Storytelling with Tests #2: setting up the stage

The stage This is the second part of my post series dedicated to quality of automated tests. In the previous part I wrote about test names and granularity. Today I'm going to focus on test data setup, its readability and how it is related with the evolution of our test suites.

We will start with exploring multiple approaches to implementing unit tests for a dummy domain. After that, I'll show you some additional patterns for constructing test object graphs.

About the examples

In order to make examples concise, I had to simplify the implementation. If some of the presented arguments seem to be exaggerated, try to imagine a more complex, real-world domain under test. Moreover, the article contains only some of the code examples. You can see the full picture in the repository on Github.

Test data builders

I use test data builders for all the examples. Using this pattern is a very powerful technique and I highly recommend it. You can read more about it on Nat Pryce's blog. Don't worry if you don't want to get into details right now – my code examples should be still easy to understand. At the end of this post I will give you some additional tips for working with test data builders.

Domain example

Let's take the following part of the domain under consideration:

A document has an author. New document is considered a draft, and its content may be freely amended (only by the author). At some point a document may be submitted for a review. During the review, the document may be either accepted or rejected by its editors (one or more). Any further amendments result in creating new revision of the document.

I will start implementing unit tests covering these rules and we will see how adding new tests affects readability and development of the test suite.

First tests

Let's start with these two simple tests:

public class DocumentTest {

    @Rule
    public ExpectedException exception = ExpectedException.none();

    Person homer = new Person("Homer Simpson");
    Person bart = new Person("Bart Simpson");

    @Test
    public void newRevisionIsNotCreatedWhenAmendingADraft() {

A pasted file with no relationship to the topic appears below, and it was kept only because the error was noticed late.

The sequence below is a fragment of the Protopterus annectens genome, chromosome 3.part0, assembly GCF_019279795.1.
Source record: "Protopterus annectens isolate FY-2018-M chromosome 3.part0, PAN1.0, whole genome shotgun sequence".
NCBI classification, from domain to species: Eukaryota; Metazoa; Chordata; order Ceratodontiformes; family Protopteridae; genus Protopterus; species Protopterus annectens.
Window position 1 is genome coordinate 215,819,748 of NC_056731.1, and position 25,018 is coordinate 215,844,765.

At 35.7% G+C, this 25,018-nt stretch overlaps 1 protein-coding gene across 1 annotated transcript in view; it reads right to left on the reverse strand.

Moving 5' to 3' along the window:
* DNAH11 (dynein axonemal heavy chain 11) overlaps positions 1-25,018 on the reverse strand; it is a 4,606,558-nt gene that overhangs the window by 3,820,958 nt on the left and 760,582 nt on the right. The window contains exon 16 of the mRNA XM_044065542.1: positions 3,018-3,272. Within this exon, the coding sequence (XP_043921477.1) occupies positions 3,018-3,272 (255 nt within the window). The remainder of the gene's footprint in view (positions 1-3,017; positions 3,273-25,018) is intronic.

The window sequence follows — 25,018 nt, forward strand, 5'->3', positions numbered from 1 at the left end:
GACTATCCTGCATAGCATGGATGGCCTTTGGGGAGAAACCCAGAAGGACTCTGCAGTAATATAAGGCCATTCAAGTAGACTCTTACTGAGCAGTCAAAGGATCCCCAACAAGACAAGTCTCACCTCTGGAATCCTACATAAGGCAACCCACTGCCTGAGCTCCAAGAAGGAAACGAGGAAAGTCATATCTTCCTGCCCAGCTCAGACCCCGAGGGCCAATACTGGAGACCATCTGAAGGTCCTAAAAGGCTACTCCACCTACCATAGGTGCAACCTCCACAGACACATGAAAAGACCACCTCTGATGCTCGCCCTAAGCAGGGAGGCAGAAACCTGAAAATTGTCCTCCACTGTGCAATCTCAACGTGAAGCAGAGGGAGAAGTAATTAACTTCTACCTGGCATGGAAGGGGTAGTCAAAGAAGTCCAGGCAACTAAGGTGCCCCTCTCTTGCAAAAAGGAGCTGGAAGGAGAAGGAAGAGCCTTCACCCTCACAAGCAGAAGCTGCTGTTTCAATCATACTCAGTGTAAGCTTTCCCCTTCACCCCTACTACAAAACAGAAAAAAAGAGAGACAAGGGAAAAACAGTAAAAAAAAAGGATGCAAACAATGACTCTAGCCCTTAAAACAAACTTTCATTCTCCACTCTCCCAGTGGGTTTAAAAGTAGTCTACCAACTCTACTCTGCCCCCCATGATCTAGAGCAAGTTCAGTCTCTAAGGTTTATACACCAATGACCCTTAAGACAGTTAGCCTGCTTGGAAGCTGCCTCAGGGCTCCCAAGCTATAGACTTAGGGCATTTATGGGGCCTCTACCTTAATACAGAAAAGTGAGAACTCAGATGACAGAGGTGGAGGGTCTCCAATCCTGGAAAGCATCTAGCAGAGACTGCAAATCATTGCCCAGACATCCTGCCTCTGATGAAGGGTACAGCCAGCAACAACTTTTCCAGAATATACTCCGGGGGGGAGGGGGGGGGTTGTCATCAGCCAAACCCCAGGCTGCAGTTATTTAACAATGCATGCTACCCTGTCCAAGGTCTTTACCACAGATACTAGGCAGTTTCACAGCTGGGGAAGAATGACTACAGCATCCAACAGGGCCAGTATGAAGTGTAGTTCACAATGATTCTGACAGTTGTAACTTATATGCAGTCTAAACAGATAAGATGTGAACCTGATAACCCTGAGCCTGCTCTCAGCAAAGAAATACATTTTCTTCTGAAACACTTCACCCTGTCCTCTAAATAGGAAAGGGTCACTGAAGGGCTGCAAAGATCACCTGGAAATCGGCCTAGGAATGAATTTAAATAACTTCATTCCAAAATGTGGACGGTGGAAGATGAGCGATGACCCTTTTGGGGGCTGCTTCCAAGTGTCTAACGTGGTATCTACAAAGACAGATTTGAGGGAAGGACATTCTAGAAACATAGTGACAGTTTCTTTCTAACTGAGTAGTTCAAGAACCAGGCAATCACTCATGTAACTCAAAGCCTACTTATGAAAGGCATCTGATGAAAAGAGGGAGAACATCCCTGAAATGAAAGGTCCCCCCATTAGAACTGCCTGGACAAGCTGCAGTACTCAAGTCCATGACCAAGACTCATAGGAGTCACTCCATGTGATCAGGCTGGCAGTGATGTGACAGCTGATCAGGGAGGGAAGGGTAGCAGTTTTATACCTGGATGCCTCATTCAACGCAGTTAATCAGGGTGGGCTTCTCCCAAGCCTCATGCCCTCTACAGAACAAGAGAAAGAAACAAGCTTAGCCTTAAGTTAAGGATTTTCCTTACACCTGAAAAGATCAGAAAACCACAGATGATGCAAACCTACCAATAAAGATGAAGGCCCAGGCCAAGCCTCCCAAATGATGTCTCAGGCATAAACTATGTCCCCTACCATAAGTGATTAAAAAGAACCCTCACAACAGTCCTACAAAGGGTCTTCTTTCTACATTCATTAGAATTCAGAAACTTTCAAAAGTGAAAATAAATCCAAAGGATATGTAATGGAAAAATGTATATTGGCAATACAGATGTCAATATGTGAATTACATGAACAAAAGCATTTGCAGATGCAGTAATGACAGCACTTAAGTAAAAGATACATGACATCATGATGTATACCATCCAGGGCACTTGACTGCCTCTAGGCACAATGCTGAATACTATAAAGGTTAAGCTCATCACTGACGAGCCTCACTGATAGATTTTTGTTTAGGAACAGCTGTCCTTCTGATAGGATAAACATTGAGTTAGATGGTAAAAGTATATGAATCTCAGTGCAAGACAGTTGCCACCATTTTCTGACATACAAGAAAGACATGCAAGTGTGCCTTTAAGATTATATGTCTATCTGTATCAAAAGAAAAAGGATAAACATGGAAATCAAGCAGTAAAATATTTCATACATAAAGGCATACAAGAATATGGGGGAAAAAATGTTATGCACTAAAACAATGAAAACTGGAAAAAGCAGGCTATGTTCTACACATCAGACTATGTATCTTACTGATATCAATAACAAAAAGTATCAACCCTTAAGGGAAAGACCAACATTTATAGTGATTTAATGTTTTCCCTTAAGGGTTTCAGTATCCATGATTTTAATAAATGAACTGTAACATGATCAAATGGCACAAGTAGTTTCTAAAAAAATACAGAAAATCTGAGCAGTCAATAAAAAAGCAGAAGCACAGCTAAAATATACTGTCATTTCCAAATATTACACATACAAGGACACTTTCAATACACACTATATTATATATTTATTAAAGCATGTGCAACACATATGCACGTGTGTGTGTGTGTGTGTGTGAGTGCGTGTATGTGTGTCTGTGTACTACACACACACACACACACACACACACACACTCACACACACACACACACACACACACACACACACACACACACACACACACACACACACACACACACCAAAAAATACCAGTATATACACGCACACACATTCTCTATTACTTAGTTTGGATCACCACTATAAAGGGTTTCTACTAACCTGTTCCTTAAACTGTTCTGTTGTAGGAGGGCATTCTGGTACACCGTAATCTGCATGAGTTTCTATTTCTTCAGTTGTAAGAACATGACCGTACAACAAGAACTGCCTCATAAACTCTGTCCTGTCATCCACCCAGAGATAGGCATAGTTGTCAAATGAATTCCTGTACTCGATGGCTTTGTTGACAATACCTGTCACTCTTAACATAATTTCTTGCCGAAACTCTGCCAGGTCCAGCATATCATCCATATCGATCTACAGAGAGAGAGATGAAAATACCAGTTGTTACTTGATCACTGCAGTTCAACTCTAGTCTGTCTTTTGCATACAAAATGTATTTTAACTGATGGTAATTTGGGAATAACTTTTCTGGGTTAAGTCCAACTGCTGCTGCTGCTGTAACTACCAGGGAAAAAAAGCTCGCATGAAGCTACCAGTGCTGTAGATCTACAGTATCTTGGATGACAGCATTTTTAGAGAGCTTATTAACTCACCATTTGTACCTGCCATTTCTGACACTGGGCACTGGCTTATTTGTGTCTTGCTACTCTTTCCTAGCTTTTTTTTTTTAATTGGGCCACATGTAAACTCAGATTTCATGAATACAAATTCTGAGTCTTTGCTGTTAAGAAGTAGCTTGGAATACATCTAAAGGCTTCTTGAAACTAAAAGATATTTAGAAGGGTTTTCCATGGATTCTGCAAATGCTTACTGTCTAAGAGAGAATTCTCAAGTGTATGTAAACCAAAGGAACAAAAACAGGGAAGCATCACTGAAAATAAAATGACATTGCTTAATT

Document document = document()
                .authoredBy(homer)
                .build();

        document.amend("new content", homer);

        assertThat(document).hasRevisionNumber(1);
    }

    @Test
    public void documentCanBeAmendedOnlyByItsAuthor() {
        Document document = document()
                .authoredBy(homer)
                .build();

        exception.expect(IllegalArgumentException.class);

        document.amend("new content", bart);
    }
}

It could be tempting to think about DRY principle. All in all, exactly the same document is set up in both of the tests, right? Let's remove the duplication then:

public class DocumentTest {

    // (...)

    Document document;

    @Before
    public void setup() {
        document = document()
                .authoredBy(homer)
                .build();
    }

    @Test
    public void newRevisionIsNotCreatedWhenAmendingADraft() {
        document.amend("new content", homer);

        assertThat(document).hasRevisionNumber(1);
    }

    @Test
    public void documentCanBeAmendedOnlyByItsAuthor() {
        exception.expect(IllegalArgumentException.class);

        document.amend("new content", bart);
    }
}

There is no duplication now, but are the tests really better? In my opinion they are not. I believe that each test should be self-descriptive. Now it is not clearly visible from the test itself, that homer is author of the test document. It might not be a problem when both @Before and the test fit on a single screen, but I guess you know how quickly it may no longer be true.

How can we fix it? We could change variable names. One way would be to change document into something like documentAuthoredByHomer. The tests above would become more descriptive then, but what if further tests in the suite required additional details? You would either end up with cumbersome names such as documentAuthoredByHomerRejectedByBart or with many test objects, each one created for a couple of tests.

Another solution would be to explicitly name the variables holding Person objects. So homer would become author and bart would become sbElse. document would still be document in this case. This way also has its limits, but let's keep it for now and try to see what happens.

More test cases

Let's implement tests for the following part of our domain:

(...) During the review, the document may be either accepted or rejected by its editors (one or more). (...)

If we wanted to follow DRY consequently, we could end up with something like this (I omitted previous tests and their setup for brevity, but it's still the same class, DocumentTest):

public class DocumentTest {